Catchment News

Failure to treat waste water properly is damaging our rivers and coastal waters

| in 2nd Cycle 2016-2021, News


  • Waste water treatment at 28 of Ireland’s 179 large towns and cities failed to meet standards set to prevent pollution and protect public health.
  • Waste water from 57 areas caused significant impacts on our rivers, lakes and coastal waters.
  • Discharges of raw sewage from six urban areas have ceased.  However, raw sewage from the equivalent of 88,000 people in 38 towns and villages is still flowing into the environment today.

Though we have seen some improvements, Ireland is not investing quickly enough to provide the infrastructure needed to treat our waste water, highlights the EPA report on Urban Waste Water Treatment in 2017, released on 23 October 2018.  Deficiencies exist in many treatment plants and public sewers, due to a legacy of under-investment, and waste water is still entering the environment without receiving sufficient treatment.

Commenting on the report Dr Tom Ryan, Director of the EPA’s Office of Environmental Enforcement said,

“Ireland is not addressing the deficiencies in its waste water treatment infrastructure at a fast-enough pace.  It is unacceptable that, 13 years after the final deadline to comply with treatment standards, there are still 28 large towns and cities discharging inadequately treated sewage that fails to meet these standards.  This is putting our health at risk and is having an impact on our rivers, lakes and coastal waters.”

Environmental priorities

It is not possible to fix all the issues with Ireland’s waste water treatment systems in the short term and a long-term strategy is required to address the shortcomings.  It is therefore essential that the resources that are available are targeted efficiently in the right areas to deliver improvements where they are most needed.  The EPA identifies the following as the priority areas for improvements.

  • 28 large towns and cities where waste water treatment failed to meet mandatory standards.  These account for over half of the sewage collected in our public sewers.  The final deadline to comply with the standards was 2005 and Ireland is before the EU Court of Justice for breaching these requirements.  See Figure 1 below.
  • 38 towns and villages discharging raw sewage.  The EPA has prosecuted Irish Water for delays in providing treatment plants at six of these areas. See Figure 2 below.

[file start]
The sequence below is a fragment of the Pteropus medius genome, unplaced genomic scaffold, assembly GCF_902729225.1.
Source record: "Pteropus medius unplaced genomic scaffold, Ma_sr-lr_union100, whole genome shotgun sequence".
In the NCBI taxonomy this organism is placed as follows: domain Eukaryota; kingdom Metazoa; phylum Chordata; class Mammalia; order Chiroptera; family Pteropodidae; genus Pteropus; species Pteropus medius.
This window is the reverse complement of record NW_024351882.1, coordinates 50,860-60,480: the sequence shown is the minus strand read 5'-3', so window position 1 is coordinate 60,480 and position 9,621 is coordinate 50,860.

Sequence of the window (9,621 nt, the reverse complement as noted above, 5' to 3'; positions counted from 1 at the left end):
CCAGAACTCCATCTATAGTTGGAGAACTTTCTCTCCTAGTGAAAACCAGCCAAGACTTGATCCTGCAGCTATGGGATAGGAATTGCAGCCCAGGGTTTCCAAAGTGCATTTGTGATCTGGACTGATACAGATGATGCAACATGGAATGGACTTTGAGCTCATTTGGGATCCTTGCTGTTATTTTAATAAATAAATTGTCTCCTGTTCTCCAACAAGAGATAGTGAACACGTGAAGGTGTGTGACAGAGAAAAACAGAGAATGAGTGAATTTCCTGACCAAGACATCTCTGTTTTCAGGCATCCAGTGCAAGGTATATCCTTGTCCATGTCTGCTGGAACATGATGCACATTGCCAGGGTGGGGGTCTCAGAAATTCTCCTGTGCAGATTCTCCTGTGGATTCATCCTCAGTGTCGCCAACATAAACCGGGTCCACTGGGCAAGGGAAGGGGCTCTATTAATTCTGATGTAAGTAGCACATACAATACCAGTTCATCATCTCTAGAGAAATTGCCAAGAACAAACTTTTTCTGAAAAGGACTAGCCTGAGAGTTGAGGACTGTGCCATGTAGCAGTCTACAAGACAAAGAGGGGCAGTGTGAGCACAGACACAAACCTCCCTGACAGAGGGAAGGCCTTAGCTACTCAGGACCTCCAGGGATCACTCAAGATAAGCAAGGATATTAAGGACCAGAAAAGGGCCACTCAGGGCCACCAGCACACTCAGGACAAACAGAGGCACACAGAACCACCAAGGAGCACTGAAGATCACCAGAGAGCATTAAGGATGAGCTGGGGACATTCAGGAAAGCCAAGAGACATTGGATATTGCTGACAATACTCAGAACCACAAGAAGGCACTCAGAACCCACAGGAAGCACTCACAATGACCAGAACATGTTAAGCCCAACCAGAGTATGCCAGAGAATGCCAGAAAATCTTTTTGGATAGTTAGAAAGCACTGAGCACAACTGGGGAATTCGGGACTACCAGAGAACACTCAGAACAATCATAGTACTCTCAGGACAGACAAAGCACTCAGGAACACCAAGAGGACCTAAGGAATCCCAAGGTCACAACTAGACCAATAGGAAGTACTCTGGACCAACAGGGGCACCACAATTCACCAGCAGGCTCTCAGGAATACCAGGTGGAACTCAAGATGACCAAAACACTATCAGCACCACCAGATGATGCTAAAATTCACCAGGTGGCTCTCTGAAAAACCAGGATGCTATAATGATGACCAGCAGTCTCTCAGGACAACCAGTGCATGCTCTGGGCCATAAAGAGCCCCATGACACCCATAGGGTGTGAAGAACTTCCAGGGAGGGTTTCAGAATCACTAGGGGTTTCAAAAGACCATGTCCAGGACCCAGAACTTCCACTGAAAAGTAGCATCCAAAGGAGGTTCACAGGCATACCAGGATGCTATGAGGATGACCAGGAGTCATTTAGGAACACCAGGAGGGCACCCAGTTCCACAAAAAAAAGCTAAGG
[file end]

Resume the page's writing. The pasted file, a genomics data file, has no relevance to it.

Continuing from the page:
• 57 areas where waste water discharges are the sole environmental threat to rivers, lakes and coastal waters at risk of pollution.
  • Areas where upgrade works are needed to protect 4 beaches with poor quality bathing water.  The affected beaches are Merrion Strand, Clifden, Loughshinny and Sandymount Strand.
  • 15 areas where improvements are needed to protect critically endangered freshwater pearl mussels or to safeguard shellfish habitats.
  • 13 priority waste water collection networks (sewers) that need to be upgraded.

Mr Darragh Page, Programme Manager of the EPA’s Office of Environmental Enforcement said,

“Investment in waste water infrastructure has brought environmental benefits in 2017, and we welcome the elimination of discharges of raw sewage from the equivalent of over 50,000 people.  However, a substantial increase in the rate of investment is necessary to provide the infrastructure needed to treat our waste water.  Irish Water also needs to improve its understanding of the condition and performance of sewers, to help focus sewer upgrade works where they are most urgently needed.”

Find out more:

The report is now available on the EPA Website.

You can check out this interactive map on the EPA website to find out more about sewage treatment in your area.

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Who is involved?

Quite simply, everyone in Ireland has a role to play. This can be from something as simple as making sure you don’t pollute your local stream, or a local community working together to establish a Rivers Trust to enhance the rivers and lakes in their area, to a Government Department or Agency helping a Minister implement a new policy to help protect and enhance all our water bodies.

This website has been developed and is maintained by the Environmental Protection Agency, and is a collaboration between the Department of Housing, Planning and Local Government, the Environmental Protection Agency, and the Local Authority Waters Programme.


Local Authority Waters Programme

The Local Authority Waters Programme coordinates the efforts of local authorities and other public bodies in the implementation of the River Basin Management Plan, and supports local community and stakeholder involvement in managing our natural waters, for everyone’s benefit.


Environmental Protection Agency

The EPA is responsible for coordinating the monitoring, assessment and reporting on the status of our 4,842 water bodies, looking at trends and changes, determining which waterbodies are at risk and what could be causing this, and drafting environmental objectives for each.


Department of Housing, Local Government and Heritage

The Department is responsible for making sure that the right policies, regulations and resources are in place to implement the Water Framework Directive, and developing a River Basin Management Plan and Programme of Measures to protect and restore our waters.